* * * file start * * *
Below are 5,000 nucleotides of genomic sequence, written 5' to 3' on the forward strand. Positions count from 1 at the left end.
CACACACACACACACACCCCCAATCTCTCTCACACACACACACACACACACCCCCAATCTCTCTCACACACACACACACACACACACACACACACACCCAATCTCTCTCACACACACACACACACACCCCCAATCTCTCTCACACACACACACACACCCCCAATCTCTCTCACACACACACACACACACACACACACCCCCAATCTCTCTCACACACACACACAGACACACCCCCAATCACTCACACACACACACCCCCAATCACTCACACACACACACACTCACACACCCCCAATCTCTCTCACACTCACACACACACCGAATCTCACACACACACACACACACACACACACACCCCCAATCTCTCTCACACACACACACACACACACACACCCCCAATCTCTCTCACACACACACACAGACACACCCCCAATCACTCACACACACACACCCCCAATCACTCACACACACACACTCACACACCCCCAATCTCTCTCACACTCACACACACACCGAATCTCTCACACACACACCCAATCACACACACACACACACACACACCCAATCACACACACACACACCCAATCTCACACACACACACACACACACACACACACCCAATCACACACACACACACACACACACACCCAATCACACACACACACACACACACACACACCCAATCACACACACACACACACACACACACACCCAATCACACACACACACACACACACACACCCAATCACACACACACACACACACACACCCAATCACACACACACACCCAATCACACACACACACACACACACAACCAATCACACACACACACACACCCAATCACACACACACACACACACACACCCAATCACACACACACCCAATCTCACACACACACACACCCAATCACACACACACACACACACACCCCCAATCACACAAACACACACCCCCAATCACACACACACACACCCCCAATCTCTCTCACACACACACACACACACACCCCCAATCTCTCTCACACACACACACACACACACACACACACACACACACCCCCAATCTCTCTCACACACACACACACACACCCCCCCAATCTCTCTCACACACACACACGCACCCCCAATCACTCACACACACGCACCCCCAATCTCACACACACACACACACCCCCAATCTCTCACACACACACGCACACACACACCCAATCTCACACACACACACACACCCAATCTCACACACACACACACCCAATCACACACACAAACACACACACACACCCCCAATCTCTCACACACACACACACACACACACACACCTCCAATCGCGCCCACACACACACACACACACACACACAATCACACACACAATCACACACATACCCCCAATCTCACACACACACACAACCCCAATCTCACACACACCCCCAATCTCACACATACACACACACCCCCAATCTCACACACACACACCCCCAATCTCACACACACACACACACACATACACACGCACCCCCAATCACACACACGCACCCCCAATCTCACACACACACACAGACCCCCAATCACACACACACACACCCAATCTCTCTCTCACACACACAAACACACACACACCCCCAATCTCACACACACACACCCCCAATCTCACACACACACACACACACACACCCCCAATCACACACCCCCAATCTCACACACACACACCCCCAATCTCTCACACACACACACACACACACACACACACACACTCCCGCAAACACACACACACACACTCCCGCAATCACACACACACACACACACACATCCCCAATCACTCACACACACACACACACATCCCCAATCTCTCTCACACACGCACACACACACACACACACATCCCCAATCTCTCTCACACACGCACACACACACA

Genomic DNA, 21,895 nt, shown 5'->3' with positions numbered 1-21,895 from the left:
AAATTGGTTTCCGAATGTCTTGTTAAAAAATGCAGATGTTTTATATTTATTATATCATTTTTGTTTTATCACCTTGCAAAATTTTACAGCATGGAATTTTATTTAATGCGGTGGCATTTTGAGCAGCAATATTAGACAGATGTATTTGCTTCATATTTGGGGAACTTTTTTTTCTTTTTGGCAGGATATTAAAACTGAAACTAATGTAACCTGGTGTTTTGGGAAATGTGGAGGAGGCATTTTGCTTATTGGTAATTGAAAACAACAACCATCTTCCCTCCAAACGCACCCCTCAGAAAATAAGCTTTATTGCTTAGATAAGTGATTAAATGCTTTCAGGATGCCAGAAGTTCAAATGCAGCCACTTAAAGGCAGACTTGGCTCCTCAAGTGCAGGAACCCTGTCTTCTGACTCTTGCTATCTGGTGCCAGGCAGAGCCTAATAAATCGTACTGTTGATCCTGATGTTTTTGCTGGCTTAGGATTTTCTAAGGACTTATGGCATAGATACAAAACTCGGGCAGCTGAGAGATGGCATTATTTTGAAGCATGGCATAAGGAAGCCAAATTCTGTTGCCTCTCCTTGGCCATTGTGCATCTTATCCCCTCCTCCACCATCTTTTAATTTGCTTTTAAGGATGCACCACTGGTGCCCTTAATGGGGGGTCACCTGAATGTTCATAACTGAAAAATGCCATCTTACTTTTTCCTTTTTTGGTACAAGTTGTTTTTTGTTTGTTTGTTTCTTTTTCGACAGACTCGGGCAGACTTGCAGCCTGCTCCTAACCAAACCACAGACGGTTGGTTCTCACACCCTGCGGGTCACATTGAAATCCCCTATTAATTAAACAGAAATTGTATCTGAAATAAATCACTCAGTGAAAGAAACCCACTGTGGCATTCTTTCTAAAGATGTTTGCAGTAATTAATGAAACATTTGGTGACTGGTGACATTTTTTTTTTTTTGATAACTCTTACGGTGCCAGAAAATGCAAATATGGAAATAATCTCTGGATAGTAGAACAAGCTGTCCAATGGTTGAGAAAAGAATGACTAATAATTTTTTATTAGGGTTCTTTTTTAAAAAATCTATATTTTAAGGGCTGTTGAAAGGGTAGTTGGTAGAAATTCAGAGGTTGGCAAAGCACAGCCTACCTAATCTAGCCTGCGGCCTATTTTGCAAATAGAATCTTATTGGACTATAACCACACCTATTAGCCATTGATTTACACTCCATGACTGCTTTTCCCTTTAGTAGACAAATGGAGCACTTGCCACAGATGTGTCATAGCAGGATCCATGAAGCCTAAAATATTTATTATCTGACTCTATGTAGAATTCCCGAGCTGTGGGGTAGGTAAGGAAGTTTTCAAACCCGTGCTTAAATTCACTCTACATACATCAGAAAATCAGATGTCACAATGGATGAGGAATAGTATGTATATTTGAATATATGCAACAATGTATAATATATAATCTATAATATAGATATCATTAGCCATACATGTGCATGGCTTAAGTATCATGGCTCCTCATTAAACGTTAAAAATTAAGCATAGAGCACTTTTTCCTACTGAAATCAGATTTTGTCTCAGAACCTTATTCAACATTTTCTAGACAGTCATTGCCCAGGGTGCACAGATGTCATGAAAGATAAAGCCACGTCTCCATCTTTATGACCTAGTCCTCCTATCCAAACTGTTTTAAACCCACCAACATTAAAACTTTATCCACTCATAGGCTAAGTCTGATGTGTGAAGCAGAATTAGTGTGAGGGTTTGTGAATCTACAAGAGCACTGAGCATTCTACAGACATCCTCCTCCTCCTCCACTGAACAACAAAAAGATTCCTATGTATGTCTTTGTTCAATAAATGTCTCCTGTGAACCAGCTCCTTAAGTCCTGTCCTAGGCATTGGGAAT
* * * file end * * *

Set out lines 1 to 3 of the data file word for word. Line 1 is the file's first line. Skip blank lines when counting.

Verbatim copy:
Below are 5,000 nucleotides of genomic sequence, written 5' to 3' on the forward strand. Positions count from 1 at the left end.
CACACACACACACACACCCCCAATCTCTCTCACACACACACACACACACACCCCCAATCTCTCTCACACACACACACACACACACACACACACACACCCAATCTCTCTCACACACACACACACACACCCCCAATCTCTCTCACACACACACACACACCCCCAATCTCTCTCACACACACACACACACACACACACACCCCCAATCTCTCTCACACACACACACAGACACACCCCCAATCACTCACACACACACACCCCCAATCACTCACACACACACACACTCACACACCCCCAATCTCTCTCACACTCACACACACACCGAATCTCACACACACACACACACACACACACACACCCCCAATCTCTCTCACACACACACACACACACACACACCCCCAATCTCTCTCACACACACACACAGACACACCCCCAATCACTCACACACACACACCCCCAATCACTCACACACACACACTCACACACCCCCAATCTCTCTCACACTCACACACACACCGAATCTCTCACACACACACCCAATCACACACACACACACACACACACCCAATCACACACACACACACCCAATCTCACACACACACACACACACACACACACACCCAATCACACACACACACACACACACACACCCAATCACACACACACACACACACACACACACCCAATCACACACACACACACACACACACACACCCAATCACACACACACACACACACACACACCCAATCACACACACACACACACACACACCCAATCACACACACACACCCAATCACACACACACACACACACACAACCAATCACACACACACACACACCCAATCACACACACACACACACACACACCCAATCACACACACACCCAATCTCACACACACACACACCCAATCACACACACACACACACACACCCCCAATCACACAAACACACACCCCCAATCACACACACACACACCCCCAATCTCTCTCACACACACACACACACACACCCCCAATCTCTCTCACACACACACACACACACACACACACACACACACACCCCCAATCTCTCTCACACACACACACACACACCCCCCCAATCTCTCTCACACACACACACGCACCCCCAATCACTCACACACACGCACCCCCAATCTCACACACACACACACACCCCCAATCTCTCACACACACACGCACACACACACCCAATCTCACACACACACACACACCCAATCTCACACACACACACACCCAATCACACACACAAACACACACACACACCCCCAATCTCTCACACACACACACACACACACACACACCTCCAATCGCGCCCACACACACACACACACACACACACAATCACACACACAATCACACACATACCCCCAATCTCACACACACACACAACCCCAATCTCACACACACCCCCAATCTCACACATACACACACACCCCCAATCTCACACACACACACCCCCAATCTCACACACACACACACACACATACACACGCACCCCCAATCACACACACGCACCCCCAATCTCACACACACACACAGACCCCCAATCACACACACACACACCCAATCTCTCTCTCACACACACAAACACACACACACCCCCAATCTCACACACACACACCCCCAATCTCACACACACACACACACACACACCCCCAATCACACACCCCCAATCTCACACACACACACCCCCAATCTCTCACACACACACACACACACACACACACACACACTCCCGCAAACACACACACACACACTCCCGCAATCACACACACACACACACACACATCCCCAATCACTCACACACACACACACACATCCCCAATCTCTCTCACACACGCACACACACACACACACACATCCCCAATCTCTCTCACACACGCACACACACACA

Genomic DNA, 21,895 nt, shown 5'->3' with positions numbered 1-21,895 from the left: